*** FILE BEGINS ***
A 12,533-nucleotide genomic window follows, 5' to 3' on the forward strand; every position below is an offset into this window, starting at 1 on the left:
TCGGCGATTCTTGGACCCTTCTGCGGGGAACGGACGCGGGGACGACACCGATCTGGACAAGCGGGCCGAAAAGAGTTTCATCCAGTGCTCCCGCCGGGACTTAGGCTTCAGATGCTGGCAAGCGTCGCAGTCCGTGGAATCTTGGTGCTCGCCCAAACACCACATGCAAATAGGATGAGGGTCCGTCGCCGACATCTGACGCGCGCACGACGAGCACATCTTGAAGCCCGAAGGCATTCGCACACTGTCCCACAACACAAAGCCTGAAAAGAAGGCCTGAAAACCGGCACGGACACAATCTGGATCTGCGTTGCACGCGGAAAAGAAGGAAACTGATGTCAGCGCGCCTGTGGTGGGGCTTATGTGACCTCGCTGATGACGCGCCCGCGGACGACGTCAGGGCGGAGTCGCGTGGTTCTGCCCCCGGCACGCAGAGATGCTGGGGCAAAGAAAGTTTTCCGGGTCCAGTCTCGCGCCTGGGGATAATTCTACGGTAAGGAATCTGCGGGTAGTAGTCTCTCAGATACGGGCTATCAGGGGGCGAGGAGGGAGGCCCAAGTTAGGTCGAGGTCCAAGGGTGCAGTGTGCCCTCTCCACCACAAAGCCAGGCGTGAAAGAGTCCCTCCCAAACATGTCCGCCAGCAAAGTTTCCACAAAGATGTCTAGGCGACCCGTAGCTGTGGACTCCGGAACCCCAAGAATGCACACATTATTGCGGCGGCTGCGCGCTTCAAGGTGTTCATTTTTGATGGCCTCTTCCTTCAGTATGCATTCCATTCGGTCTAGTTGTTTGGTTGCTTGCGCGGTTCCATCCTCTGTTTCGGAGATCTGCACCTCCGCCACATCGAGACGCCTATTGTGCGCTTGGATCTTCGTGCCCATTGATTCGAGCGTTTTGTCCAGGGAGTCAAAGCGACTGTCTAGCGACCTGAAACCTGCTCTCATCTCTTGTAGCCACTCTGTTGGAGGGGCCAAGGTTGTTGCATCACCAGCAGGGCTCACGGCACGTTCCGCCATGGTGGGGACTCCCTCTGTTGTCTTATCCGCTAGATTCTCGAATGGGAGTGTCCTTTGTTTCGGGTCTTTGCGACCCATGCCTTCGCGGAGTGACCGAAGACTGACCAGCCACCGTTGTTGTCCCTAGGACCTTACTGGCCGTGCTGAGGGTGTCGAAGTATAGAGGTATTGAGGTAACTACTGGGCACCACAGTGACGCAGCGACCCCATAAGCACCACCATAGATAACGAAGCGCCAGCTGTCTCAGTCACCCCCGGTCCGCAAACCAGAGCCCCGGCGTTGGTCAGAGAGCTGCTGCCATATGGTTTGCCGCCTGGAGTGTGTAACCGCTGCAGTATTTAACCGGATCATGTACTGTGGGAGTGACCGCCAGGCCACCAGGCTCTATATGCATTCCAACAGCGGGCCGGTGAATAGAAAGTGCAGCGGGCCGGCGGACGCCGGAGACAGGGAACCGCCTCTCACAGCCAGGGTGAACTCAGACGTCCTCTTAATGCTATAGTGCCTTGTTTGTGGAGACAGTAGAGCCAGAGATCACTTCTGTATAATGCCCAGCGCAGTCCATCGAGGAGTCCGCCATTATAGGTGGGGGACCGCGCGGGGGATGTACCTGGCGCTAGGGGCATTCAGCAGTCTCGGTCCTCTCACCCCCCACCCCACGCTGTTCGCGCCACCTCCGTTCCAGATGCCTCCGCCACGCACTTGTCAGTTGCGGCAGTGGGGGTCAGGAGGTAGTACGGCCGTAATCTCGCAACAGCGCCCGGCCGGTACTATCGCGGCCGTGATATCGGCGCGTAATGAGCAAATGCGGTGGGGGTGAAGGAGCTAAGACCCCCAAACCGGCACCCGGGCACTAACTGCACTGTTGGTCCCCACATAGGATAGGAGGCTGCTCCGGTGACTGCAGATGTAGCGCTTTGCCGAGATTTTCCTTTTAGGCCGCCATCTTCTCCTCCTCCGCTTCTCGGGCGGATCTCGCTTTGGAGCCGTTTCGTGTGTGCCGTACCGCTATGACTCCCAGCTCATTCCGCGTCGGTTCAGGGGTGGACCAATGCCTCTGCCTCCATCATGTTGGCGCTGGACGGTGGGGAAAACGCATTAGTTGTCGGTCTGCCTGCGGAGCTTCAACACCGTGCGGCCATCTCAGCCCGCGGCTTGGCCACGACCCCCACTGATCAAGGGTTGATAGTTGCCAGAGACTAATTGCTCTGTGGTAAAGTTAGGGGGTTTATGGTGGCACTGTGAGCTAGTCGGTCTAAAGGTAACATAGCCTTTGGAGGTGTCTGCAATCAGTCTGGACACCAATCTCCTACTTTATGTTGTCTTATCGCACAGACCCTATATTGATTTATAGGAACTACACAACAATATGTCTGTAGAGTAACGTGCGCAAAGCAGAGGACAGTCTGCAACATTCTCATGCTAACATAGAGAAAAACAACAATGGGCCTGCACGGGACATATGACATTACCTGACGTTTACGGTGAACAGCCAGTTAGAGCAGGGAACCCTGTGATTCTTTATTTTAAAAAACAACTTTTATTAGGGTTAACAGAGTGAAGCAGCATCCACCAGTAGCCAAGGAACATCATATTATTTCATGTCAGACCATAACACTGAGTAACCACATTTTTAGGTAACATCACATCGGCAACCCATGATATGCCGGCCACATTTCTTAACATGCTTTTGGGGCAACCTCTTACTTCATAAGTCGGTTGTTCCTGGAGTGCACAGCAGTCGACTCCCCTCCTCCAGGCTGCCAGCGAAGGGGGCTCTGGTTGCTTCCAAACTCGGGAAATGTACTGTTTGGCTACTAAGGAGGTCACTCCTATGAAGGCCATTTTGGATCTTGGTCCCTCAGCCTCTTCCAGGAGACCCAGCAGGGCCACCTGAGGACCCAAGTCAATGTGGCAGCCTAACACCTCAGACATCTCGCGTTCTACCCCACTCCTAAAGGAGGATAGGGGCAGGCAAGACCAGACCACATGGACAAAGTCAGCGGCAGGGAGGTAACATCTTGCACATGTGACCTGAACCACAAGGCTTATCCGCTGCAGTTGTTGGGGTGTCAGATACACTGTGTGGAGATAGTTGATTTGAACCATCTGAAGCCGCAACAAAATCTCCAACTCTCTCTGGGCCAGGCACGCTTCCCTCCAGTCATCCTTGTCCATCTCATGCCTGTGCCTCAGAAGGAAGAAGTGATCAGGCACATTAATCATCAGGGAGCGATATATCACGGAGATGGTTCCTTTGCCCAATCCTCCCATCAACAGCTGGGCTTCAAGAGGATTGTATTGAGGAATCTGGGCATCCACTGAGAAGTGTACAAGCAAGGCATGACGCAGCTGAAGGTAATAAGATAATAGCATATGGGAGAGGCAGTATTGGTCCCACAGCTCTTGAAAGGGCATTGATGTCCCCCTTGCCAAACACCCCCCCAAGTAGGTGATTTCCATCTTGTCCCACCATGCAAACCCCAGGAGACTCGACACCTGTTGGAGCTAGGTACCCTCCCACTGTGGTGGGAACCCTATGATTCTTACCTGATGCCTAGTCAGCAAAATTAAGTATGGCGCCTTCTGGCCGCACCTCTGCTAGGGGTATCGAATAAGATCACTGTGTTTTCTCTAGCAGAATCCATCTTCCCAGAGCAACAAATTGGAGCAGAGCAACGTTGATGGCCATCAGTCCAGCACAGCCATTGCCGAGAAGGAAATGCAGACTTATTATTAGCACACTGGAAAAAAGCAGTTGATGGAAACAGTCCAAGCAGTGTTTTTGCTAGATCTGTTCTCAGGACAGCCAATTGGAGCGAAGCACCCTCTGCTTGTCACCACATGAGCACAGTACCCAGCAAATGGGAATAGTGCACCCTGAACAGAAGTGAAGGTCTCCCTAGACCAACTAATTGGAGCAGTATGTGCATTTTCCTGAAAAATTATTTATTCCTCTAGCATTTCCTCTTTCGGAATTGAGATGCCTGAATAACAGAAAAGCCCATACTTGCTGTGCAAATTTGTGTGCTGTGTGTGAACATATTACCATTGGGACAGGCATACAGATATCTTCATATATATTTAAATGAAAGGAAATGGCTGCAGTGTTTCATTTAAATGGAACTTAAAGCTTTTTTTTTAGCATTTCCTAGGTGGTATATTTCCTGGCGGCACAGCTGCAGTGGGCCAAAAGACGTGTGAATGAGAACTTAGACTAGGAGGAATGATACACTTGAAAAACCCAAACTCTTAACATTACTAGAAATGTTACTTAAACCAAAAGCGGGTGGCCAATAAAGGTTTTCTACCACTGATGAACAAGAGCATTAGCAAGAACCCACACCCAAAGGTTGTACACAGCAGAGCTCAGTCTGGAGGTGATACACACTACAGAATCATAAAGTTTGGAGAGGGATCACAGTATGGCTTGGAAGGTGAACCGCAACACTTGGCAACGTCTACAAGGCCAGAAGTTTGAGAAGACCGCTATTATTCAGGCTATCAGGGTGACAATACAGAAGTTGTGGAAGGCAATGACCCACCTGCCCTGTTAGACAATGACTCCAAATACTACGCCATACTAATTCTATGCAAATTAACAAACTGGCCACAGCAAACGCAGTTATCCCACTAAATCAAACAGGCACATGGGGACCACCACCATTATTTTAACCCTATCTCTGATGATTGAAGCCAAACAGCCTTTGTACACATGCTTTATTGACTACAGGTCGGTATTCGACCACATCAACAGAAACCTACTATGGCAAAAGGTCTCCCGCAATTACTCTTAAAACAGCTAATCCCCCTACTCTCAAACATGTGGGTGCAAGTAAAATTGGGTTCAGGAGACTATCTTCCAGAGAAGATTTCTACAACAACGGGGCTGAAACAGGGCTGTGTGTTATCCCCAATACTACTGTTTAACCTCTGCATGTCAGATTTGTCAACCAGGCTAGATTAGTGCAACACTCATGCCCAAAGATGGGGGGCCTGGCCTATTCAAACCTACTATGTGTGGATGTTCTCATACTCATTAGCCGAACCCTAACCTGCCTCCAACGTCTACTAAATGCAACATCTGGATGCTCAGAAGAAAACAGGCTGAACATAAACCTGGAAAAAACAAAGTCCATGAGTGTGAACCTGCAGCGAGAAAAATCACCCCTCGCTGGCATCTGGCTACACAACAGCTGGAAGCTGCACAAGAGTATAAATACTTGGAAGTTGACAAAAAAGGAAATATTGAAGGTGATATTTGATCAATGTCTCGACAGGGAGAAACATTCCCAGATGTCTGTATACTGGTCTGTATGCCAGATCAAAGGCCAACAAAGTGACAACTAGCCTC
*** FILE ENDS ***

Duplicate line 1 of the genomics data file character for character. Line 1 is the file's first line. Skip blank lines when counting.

A 12,533-nucleotide genomic window follows, 5' to 3' on the forward strand; every position below is an offset into this window, starting at 1 on the left: